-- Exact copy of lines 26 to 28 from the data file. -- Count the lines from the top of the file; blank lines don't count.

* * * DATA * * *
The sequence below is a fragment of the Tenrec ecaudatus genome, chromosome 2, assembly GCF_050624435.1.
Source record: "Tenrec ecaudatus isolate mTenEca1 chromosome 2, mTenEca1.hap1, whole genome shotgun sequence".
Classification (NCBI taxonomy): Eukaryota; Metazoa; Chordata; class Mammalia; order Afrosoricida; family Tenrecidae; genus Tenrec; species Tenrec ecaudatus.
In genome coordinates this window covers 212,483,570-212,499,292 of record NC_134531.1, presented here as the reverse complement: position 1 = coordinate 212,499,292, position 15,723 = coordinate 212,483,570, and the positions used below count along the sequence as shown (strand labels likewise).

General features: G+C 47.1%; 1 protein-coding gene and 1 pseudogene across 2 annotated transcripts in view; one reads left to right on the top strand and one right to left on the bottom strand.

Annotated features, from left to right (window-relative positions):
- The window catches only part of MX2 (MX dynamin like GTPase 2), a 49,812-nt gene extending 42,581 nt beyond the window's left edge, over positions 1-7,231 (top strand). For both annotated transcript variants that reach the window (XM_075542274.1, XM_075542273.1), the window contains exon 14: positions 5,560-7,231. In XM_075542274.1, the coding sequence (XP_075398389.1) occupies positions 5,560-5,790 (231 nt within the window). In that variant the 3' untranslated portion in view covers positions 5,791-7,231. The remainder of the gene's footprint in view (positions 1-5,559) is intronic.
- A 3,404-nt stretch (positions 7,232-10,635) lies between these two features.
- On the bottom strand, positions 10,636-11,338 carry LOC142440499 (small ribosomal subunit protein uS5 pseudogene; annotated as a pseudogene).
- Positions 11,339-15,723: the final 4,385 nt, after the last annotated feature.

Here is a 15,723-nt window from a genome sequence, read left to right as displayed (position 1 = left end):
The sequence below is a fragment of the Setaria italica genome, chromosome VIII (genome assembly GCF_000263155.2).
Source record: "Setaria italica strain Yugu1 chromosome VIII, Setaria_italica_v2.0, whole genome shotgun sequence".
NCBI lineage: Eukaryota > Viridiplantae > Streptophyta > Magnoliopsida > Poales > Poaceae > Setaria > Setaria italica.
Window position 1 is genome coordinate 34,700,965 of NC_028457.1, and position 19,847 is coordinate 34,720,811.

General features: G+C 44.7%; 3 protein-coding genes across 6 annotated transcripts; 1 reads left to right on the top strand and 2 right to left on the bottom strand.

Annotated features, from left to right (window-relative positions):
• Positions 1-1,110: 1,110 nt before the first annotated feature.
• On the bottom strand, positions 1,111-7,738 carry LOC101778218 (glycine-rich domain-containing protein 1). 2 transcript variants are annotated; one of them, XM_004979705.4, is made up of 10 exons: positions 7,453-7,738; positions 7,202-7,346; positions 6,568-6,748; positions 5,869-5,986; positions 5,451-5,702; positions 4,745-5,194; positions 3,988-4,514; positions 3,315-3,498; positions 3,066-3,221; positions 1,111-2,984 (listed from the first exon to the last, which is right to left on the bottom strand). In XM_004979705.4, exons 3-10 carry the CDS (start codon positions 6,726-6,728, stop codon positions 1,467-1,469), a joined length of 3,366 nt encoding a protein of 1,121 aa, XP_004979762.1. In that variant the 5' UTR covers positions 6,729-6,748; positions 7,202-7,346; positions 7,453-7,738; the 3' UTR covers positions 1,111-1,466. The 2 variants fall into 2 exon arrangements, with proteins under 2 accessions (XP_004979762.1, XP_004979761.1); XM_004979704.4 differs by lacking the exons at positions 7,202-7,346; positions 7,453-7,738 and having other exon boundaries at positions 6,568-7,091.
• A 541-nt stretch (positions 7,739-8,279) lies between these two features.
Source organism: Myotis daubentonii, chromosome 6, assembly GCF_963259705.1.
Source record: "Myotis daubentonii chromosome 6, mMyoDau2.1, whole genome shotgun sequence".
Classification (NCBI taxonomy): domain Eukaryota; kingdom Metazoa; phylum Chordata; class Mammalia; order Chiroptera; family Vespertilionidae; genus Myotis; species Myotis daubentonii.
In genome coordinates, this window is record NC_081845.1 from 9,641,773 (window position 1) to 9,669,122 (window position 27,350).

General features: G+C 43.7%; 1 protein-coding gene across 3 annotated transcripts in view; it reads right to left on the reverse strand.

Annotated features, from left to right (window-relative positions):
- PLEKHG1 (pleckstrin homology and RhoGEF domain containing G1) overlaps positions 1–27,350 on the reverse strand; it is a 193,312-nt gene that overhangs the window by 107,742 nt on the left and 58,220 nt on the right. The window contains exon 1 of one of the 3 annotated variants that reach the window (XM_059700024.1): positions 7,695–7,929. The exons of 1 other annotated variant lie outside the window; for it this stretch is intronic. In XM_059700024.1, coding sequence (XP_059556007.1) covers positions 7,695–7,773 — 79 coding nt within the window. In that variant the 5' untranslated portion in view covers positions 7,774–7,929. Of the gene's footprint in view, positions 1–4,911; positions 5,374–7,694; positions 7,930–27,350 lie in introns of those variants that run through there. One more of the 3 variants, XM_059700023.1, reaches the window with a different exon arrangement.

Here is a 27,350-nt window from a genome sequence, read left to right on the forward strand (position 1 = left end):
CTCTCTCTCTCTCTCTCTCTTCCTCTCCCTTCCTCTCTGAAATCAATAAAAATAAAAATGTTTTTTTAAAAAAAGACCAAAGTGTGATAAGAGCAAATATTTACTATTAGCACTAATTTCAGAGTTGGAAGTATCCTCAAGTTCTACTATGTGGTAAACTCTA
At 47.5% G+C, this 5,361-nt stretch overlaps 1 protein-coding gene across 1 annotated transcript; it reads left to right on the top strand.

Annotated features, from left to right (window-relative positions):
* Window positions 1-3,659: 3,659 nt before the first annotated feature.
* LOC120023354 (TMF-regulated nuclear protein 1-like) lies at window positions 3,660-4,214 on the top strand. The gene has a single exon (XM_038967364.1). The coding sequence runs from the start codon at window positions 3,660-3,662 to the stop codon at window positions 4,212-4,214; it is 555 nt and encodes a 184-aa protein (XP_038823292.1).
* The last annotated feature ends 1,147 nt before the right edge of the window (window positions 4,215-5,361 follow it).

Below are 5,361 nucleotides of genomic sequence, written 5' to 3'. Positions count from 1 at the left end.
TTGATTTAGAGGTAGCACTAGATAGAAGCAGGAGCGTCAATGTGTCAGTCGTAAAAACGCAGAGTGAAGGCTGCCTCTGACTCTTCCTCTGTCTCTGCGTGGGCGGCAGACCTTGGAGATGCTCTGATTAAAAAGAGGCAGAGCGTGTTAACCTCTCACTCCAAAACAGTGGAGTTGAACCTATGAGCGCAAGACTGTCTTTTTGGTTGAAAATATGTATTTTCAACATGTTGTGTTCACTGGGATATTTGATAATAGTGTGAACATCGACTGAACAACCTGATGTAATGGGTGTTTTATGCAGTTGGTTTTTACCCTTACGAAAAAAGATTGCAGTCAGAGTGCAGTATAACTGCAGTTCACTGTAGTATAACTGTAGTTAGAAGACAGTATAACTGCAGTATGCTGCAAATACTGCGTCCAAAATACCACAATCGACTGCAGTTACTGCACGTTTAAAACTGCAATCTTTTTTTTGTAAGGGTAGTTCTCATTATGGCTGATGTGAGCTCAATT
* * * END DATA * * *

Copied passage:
Annotated features, from left to right (window-relative positions):
- PLEKHG1 (pleckstrin homology and RhoGEF domain containing G1) overlaps positions 1–27,350 on the reverse strand; it is a 193,312-nt gene that overhangs the window by 107,742 nt on the left and 58,220 nt on the right. The window contains exon 1 of one of the 3 annotated variants that reach the window (XM_059700024.1): positions 7,695–7,929. The exons of 1 other annotated variant lie outside the window; for it this stretch is intronic. In XM_059700024.1, coding sequence (XP_059556007.1) covers positions 7,695–7,773 — 79 coding nt within the window. In that variant the 5' untranslated portion in view covers positions 7,774–7,929. Of the gene's footprint in view, positions 1–4,911; positions 5,374–7,694; positions 7,930–27,350 lie in introns of those variants that run through there. One more of the 3 variants, XM_059700023.1, reaches the window with a different exon arrangement.

Here is a 27,350-nt window from a genome sequence, read left to right on the forward strand (position 1 = left end):